African & Tribal Art :
Nok, Katsina, Sokoto : Nok Terracotta Head
Nok Terracotta Head - PF.1449
Origin: Northern Nigeria
6.5" (16.5cm) high
x 4" (10.2cm) wide
Location: United States
It is difficult to say whether this majestic head
represents an aristocratic mortal or a god.
Rendered with powerful abstraction, it radiates a
dignity and authority that suggests high rank.
Spiritually, it seems kin to the cult statues of the
ancient Near East, and its votive function was no
doubt similar. The prominent eyes rivet our
attention, as if they held clues to vital secrets.
This is a
splendid and rare example of early African
terracotta sculpture, one whose appeal crosses
the boundaries of time and culture.
The terracotta statuary of the Nok Culture is a
classic art style whose sudden appearance has
radically challenged the traditional art history of
African sculpture. Four main characteristics
distinguish the Nok style. (1) The treatment of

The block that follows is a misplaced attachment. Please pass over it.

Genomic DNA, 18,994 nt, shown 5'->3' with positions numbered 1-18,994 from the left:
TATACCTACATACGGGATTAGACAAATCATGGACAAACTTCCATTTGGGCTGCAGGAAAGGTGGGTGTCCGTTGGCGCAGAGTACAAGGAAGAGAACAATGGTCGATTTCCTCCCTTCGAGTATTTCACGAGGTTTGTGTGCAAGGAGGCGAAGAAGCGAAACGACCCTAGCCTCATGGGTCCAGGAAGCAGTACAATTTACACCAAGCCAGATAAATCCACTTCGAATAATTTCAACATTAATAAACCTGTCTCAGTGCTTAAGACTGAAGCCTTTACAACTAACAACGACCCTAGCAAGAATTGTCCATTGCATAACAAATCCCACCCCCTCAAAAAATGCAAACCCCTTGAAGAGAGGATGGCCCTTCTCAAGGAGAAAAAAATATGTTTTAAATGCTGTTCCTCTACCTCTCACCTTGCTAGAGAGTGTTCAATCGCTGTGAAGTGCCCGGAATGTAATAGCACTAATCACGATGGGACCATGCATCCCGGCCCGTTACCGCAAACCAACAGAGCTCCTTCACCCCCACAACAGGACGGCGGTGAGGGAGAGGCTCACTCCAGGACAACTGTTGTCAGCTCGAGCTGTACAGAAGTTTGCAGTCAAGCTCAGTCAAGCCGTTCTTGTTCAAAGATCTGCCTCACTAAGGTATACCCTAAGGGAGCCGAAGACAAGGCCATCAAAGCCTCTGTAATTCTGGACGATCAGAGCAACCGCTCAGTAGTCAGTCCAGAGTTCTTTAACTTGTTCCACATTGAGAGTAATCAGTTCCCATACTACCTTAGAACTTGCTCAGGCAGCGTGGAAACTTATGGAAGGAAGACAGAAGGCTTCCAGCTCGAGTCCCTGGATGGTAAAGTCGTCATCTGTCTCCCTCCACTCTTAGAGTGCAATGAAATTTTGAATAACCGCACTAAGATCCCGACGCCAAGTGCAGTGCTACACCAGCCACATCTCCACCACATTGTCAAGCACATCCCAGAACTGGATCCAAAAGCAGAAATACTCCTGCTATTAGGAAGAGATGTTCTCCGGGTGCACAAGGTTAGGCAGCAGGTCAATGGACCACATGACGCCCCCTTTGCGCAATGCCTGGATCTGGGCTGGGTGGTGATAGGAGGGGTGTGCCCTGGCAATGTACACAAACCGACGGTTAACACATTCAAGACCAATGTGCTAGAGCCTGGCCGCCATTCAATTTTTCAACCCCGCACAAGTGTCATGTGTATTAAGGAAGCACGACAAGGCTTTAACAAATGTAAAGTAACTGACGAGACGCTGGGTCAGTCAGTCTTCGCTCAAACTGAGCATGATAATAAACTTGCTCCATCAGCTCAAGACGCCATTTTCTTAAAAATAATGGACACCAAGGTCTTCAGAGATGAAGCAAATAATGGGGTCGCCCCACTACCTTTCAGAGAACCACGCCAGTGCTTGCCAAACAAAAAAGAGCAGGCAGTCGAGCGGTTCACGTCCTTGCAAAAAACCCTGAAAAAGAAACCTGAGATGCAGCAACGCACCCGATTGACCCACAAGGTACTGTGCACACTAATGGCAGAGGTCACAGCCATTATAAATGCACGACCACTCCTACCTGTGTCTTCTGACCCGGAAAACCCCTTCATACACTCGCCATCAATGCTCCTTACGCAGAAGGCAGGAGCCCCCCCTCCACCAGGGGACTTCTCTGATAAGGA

the eyes, which form either a
segment of a circle or sometimes a triangular
form, with the eyebrow above balancing the
sweep of the lower lip, sometimes making a
(2) The piercing of the pupils, the nostrils, the
lips and the ears.
(3) The careful representation of elaborate
hairstyles, with complex constructions, buns,
tresses, locks and the profusion of beads around
the neck, torso and waist.
(4) The realism in the modeling of the curled lips,
the straight nose with flaring nostrils and the
large overhanging forehead.
The earliest known sculpture of large size in the
Sudan is that produced in pottery by the Nok
culture, which flourished extensively in northern
Nigeria from the 5th century BC into the early
centuries AD. These people were the first known
manufacturers of iron in Western Africa; furnaces
at Taruga having been dated between the 5th
and early 3rd centuries BC. Of well-fired clay,
their sculptures represent animals
naturalistically; human figures, however, are
depicted with heads that are usually tubular, but
sometimes conical or spherical, and with simple
tubular trunks and limbs. The art of Nok
indicates the antiquity of many basic canons of
West African sculpture, but the precise
relationship between ancient and modern forms